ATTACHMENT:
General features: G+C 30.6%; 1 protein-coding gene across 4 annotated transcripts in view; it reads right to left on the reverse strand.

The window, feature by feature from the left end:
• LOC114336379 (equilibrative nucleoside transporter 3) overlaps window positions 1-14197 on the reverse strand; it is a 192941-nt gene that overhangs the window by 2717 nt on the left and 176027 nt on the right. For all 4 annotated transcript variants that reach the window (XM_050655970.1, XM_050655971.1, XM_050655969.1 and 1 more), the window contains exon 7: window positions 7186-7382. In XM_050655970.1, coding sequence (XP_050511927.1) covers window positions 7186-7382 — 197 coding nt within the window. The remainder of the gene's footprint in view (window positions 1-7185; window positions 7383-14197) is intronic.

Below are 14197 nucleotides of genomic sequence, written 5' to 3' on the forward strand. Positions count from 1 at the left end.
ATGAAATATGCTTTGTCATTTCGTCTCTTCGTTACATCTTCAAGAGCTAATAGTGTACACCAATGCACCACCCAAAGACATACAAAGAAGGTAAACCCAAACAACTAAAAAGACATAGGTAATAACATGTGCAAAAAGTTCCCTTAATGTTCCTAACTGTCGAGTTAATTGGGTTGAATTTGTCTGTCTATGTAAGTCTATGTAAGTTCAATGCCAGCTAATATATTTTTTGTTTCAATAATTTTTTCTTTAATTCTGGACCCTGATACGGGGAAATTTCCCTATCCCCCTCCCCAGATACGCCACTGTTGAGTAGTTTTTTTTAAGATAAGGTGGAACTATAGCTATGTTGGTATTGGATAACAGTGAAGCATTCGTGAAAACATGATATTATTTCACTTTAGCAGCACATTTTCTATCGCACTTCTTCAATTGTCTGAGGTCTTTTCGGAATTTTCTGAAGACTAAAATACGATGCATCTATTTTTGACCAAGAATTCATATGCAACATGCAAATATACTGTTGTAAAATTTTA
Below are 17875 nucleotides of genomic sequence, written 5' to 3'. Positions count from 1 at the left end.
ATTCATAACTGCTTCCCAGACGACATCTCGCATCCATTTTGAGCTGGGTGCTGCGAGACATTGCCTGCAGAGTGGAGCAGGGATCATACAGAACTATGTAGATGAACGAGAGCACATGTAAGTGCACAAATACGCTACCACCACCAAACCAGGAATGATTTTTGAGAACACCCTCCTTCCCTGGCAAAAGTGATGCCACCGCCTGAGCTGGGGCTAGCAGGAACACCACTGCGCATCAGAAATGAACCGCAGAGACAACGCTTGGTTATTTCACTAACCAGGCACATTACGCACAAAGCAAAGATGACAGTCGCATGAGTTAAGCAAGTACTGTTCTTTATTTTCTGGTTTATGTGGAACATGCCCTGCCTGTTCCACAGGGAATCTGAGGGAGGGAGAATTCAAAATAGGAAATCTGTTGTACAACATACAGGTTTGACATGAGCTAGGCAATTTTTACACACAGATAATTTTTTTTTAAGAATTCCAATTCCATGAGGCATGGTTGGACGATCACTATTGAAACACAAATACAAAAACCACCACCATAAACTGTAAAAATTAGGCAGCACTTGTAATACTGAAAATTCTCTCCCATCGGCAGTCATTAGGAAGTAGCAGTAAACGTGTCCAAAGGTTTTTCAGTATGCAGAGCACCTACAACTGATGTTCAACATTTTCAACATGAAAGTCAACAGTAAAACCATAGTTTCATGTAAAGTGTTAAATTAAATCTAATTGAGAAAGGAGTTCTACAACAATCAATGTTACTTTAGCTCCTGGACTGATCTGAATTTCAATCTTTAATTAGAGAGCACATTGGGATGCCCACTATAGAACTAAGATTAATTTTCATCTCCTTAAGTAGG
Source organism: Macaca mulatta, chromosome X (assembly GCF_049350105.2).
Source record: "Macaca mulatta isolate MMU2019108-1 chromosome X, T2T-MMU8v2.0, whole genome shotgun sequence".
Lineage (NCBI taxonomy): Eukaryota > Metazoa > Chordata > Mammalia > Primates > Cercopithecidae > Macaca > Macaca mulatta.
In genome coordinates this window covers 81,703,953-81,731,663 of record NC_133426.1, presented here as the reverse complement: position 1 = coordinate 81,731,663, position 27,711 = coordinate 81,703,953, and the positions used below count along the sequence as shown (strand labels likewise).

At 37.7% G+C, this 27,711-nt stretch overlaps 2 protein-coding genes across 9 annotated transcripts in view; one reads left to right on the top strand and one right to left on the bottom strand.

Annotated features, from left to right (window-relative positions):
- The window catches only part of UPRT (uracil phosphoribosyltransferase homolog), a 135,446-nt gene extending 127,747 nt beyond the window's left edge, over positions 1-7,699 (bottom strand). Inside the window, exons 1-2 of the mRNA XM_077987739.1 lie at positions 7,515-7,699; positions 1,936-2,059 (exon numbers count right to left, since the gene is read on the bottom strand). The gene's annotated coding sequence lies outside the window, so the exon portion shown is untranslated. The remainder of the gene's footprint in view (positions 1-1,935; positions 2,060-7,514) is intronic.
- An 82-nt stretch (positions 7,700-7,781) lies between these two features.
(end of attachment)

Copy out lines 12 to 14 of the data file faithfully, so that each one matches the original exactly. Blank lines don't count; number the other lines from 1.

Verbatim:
At 37.7% G+C, this 27,711-nt stretch overlaps 2 protein-coding genes across 9 annotated transcripts in view; one reads left to right on the top strand and one right to left on the bottom strand.

Annotated features, from left to right (window-relative positions):
- The window catches only part of UPRT (uracil phosphoribosyltransferase homolog), a 135,446-nt gene extending 127,747 nt beyond the window's left edge, over positions 1-7,699 (bottom strand). Inside the window, exons 1-2 of the mRNA XM_077987739.1 lie at positions 7,515-7,699; positions 1,936-2,059 (exon numbers count right to left, since the gene is read on the bottom strand). The gene's annotated coding sequence lies outside the window, so the exon portion shown is untranslated. The remainder of the gene's footprint in view (positions 1-1,935; positions 2,060-7,514) is intronic.